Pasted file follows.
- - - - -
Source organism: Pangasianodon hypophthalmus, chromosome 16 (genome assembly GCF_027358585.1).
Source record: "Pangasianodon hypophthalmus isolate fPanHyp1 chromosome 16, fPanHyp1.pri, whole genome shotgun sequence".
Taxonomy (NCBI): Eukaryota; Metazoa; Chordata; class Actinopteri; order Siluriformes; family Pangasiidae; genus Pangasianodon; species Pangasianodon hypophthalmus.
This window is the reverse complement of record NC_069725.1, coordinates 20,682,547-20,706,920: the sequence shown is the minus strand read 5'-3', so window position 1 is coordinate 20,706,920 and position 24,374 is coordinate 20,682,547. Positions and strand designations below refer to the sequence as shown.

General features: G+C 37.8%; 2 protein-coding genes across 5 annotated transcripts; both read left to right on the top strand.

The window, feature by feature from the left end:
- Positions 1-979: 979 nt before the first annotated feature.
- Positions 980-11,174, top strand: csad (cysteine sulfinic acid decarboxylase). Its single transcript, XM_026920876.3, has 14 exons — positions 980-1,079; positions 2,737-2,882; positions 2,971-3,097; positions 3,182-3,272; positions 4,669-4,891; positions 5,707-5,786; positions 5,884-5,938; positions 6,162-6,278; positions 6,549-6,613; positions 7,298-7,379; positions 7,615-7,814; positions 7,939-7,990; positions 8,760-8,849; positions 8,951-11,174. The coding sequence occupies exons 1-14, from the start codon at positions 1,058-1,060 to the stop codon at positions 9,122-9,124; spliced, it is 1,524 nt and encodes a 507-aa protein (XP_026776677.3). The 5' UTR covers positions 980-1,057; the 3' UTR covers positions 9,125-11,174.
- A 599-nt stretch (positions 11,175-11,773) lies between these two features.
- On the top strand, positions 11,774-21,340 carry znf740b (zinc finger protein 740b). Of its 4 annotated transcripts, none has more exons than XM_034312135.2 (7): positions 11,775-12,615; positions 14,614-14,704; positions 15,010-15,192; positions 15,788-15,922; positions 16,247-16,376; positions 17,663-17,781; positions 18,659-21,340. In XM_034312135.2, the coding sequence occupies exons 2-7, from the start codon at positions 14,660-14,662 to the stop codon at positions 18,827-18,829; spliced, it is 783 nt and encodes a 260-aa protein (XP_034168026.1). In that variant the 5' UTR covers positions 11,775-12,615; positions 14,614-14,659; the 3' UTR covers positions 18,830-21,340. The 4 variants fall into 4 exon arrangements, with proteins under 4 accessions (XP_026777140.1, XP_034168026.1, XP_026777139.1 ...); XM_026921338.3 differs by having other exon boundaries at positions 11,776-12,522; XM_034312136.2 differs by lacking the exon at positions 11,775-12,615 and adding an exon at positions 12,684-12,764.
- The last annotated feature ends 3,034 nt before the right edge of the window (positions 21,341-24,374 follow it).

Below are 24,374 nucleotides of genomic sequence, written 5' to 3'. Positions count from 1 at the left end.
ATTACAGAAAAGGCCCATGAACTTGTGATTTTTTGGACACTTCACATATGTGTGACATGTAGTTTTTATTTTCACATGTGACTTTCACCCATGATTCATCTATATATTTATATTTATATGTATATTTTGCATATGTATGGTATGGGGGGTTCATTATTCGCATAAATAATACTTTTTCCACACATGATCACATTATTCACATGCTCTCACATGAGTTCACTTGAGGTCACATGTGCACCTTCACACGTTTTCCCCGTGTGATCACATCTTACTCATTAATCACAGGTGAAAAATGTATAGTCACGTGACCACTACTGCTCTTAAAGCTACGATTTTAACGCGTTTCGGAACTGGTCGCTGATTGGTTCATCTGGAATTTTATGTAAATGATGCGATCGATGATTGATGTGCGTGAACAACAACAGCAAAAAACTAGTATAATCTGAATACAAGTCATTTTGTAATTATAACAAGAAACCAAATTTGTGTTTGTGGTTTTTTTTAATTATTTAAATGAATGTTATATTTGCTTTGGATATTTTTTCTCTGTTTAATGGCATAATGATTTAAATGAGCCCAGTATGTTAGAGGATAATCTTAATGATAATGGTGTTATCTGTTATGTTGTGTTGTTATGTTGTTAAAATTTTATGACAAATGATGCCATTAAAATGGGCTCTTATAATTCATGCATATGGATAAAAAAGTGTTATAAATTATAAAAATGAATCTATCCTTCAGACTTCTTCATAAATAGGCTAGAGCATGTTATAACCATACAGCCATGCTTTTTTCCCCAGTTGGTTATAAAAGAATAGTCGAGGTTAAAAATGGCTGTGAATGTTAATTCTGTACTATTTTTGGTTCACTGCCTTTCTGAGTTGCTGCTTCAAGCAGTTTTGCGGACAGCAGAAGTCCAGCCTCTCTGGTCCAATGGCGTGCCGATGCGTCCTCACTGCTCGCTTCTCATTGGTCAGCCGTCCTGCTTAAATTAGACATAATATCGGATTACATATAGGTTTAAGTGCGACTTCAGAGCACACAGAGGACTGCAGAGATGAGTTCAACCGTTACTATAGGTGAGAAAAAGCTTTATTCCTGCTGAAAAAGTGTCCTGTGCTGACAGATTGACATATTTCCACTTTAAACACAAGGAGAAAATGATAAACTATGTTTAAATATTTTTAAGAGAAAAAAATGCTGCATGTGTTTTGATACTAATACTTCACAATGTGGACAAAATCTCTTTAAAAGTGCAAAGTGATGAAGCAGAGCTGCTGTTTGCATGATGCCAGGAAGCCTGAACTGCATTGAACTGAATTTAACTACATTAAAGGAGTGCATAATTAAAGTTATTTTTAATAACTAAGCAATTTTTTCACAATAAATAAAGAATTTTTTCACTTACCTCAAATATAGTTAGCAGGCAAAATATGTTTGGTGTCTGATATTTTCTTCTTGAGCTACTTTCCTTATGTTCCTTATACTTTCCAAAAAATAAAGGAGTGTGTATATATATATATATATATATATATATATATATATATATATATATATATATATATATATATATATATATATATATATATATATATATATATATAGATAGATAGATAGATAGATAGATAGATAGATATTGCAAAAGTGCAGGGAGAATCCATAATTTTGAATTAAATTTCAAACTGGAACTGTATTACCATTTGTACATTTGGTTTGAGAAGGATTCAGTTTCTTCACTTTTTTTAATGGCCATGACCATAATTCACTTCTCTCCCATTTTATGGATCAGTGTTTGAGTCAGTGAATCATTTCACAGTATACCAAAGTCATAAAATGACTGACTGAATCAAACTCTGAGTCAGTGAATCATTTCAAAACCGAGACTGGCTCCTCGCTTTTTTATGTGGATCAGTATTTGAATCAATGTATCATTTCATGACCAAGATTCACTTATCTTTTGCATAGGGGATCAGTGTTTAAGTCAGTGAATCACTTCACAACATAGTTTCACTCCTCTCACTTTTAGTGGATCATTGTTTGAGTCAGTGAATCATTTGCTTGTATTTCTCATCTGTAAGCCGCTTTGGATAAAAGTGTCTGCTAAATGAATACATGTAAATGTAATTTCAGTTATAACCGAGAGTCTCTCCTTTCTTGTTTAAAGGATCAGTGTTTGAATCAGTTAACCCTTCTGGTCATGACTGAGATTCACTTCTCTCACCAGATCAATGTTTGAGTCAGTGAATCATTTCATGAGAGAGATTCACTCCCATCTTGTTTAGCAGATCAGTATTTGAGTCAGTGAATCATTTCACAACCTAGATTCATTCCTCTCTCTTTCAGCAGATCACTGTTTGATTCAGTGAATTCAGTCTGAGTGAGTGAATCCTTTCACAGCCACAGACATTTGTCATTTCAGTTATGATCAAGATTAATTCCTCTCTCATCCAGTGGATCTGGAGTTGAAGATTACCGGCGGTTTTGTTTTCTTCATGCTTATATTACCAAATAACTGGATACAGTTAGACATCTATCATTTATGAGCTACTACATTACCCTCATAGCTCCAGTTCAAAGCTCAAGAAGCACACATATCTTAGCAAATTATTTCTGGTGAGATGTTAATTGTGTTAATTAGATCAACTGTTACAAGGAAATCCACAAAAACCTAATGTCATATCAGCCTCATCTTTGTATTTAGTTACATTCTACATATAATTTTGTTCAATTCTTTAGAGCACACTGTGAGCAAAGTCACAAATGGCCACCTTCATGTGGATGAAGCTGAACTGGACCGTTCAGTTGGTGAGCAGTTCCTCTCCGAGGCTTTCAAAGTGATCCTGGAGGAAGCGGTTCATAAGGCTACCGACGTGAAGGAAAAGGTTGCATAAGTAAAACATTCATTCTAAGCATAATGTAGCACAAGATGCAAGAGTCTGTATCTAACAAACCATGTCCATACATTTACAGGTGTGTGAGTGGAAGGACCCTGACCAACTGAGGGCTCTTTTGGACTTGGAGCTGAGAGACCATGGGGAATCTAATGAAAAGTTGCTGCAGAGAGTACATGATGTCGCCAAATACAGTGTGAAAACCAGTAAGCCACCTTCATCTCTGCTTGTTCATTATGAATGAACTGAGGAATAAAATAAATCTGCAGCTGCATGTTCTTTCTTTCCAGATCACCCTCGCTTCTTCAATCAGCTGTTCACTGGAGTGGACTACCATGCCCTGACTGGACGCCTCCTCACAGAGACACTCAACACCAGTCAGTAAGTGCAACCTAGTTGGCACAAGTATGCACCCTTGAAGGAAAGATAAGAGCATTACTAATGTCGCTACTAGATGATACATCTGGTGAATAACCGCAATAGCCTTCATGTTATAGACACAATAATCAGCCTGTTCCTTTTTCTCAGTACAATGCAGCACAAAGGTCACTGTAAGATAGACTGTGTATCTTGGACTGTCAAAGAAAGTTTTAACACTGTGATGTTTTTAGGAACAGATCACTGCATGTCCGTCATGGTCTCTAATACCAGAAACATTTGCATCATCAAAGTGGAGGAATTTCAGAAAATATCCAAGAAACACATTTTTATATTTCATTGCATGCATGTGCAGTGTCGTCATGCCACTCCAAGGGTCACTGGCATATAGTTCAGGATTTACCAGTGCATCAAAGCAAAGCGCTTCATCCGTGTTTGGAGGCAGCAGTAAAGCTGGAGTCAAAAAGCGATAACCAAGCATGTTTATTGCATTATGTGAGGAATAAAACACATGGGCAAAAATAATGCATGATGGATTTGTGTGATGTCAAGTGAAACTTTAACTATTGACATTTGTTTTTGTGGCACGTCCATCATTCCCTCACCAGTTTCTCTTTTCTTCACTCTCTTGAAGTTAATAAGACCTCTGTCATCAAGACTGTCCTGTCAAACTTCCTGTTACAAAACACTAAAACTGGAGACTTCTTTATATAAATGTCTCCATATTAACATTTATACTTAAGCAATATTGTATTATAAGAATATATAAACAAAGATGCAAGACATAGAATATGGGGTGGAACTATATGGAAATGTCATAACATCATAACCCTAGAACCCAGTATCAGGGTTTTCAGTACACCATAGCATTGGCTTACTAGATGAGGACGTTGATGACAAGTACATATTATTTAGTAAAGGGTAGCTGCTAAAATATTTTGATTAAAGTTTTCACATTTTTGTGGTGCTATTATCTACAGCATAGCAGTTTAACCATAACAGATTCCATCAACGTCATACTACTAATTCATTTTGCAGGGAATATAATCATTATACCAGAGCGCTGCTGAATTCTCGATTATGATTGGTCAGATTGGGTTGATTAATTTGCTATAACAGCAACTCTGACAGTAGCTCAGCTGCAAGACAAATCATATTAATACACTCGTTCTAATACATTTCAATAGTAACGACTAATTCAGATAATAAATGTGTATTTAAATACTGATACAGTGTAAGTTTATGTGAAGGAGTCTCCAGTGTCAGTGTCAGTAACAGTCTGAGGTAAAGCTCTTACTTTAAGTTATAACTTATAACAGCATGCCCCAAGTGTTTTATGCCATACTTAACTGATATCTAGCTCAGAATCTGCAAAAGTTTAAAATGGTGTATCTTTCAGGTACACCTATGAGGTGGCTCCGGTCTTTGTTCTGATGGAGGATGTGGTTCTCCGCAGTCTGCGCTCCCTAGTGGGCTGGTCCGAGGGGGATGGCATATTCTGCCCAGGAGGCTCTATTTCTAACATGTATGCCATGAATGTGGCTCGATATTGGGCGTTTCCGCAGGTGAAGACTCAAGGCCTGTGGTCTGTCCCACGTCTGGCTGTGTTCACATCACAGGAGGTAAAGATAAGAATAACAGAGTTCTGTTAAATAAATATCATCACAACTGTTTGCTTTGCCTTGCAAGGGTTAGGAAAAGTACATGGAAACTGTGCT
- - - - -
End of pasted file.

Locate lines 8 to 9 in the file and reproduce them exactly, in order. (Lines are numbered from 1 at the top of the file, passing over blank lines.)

- Positions 980-11,174, top strand: csad (cysteine sulfinic acid decarboxylase). Its single transcript, XM_026920876.3, has 14 exons — positions 980-1,079; positions 2,737-2,882; positions 2,971-3,097; positions 3,182-3,272; positions 4,669-4,891; positions 5,707-5,786; positions 5,884-5,938; positions 6,162-6,278; positions 6,549-6,613; positions 7,298-7,379; positions 7,615-7,814; positions 7,939-7,990; positions 8,760-8,849; positions 8,951-11,174. The coding sequence occupies exons 1-14, from the start codon at positions 1,058-1,060 to the stop codon at positions 9,122-9,124; spliced, it is 1,524 nt and encodes a 507-aa protein (XP_026776677.3). The 5' UTR covers positions 980-1,057; the 3' UTR covers positions 9,125-11,174.
- A 599-nt stretch (positions 11,175-11,773) lies between these two features.